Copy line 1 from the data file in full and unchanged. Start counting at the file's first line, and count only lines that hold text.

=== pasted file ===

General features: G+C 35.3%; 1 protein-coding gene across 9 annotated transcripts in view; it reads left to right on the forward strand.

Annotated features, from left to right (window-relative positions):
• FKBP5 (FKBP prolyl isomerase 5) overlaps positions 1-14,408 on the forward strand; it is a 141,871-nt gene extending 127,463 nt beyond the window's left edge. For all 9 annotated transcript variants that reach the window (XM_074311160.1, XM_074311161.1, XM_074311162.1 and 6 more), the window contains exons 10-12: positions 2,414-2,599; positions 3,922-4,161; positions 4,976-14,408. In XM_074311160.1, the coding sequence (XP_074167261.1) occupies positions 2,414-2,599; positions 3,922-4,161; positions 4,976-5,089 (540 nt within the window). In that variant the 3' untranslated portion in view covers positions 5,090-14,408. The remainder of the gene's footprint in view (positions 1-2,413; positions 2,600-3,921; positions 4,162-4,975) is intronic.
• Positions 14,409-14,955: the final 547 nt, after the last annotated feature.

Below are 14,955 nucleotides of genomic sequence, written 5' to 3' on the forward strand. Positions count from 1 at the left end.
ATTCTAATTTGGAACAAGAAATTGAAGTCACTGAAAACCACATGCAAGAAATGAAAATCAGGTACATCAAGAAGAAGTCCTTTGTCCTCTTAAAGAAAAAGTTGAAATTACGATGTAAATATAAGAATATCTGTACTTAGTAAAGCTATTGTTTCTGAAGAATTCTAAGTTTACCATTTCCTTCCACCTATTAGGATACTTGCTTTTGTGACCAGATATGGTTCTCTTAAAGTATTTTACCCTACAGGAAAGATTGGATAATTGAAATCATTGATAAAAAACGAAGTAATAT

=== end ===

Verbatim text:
General features: G+C 35.3%; 1 protein-coding gene across 9 annotated transcripts in view; it reads left to right on the forward strand.